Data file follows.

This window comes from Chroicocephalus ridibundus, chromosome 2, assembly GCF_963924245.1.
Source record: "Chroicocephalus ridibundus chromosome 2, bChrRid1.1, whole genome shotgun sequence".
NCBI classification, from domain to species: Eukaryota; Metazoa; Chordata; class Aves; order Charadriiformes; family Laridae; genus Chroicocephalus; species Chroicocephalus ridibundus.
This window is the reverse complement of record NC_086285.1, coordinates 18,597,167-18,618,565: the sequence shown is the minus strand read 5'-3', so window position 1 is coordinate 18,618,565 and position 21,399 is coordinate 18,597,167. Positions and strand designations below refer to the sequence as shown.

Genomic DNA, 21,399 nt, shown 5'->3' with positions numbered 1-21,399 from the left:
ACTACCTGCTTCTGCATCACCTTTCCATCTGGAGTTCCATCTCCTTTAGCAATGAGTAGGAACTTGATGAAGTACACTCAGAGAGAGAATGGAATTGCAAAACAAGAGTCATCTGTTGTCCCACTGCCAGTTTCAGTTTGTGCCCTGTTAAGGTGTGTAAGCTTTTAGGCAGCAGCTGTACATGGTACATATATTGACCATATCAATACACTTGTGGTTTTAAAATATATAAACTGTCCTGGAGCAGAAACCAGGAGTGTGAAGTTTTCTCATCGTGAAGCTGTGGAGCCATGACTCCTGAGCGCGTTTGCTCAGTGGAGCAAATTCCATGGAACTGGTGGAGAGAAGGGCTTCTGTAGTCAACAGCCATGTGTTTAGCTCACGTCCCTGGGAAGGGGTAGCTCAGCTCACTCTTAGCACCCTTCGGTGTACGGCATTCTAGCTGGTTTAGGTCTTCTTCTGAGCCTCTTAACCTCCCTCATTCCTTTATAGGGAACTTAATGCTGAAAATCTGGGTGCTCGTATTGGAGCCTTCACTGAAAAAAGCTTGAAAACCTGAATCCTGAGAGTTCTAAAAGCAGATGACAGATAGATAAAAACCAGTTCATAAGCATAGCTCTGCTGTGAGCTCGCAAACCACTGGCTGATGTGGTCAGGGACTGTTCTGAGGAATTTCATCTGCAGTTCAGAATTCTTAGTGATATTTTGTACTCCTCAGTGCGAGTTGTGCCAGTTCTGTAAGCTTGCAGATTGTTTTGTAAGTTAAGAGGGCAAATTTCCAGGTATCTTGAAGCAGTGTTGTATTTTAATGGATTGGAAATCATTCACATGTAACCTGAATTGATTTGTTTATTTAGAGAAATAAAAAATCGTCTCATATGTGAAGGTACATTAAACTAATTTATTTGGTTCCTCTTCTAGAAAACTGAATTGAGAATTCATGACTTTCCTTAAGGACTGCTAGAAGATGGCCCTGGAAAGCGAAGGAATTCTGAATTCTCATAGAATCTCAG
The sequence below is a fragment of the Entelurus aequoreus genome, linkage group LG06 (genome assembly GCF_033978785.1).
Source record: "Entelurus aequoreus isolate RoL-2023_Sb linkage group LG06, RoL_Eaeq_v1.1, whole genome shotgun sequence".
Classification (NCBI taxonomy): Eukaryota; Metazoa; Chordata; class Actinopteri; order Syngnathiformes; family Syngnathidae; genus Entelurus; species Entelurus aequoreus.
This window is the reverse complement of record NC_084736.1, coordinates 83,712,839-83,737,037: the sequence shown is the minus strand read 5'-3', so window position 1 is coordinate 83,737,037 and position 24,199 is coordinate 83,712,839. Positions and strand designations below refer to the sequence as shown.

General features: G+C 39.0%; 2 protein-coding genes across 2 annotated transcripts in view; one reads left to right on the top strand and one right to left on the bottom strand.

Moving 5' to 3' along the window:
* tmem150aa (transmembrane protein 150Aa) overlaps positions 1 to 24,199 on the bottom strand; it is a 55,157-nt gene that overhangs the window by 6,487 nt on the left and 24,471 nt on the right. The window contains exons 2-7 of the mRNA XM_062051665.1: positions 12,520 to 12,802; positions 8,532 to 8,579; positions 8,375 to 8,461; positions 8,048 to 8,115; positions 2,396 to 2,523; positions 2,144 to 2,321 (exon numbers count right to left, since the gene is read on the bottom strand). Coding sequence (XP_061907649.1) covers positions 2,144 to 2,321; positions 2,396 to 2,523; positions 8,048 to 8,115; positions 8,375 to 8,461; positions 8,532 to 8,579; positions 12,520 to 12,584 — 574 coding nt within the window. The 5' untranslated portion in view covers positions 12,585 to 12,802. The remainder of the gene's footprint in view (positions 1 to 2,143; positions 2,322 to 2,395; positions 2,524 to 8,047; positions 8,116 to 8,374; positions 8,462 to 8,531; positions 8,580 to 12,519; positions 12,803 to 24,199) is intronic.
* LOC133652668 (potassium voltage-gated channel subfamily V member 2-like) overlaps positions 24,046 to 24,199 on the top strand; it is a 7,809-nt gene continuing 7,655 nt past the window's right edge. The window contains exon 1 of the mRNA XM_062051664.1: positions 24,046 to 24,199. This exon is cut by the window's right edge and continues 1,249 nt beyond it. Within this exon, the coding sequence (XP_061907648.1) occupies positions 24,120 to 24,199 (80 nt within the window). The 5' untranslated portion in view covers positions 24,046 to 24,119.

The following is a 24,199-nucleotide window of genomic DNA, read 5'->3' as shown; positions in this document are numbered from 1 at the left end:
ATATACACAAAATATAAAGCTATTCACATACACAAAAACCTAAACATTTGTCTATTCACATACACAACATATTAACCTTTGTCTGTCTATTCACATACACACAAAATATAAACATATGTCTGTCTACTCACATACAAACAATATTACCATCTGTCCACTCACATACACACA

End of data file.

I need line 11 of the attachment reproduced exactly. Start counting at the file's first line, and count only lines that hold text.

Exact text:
General features: G+C 39.0%; 2 protein-coding genes across 2 annotated transcripts in view; one reads left to right on the top strand and one right to left on the bottom strand.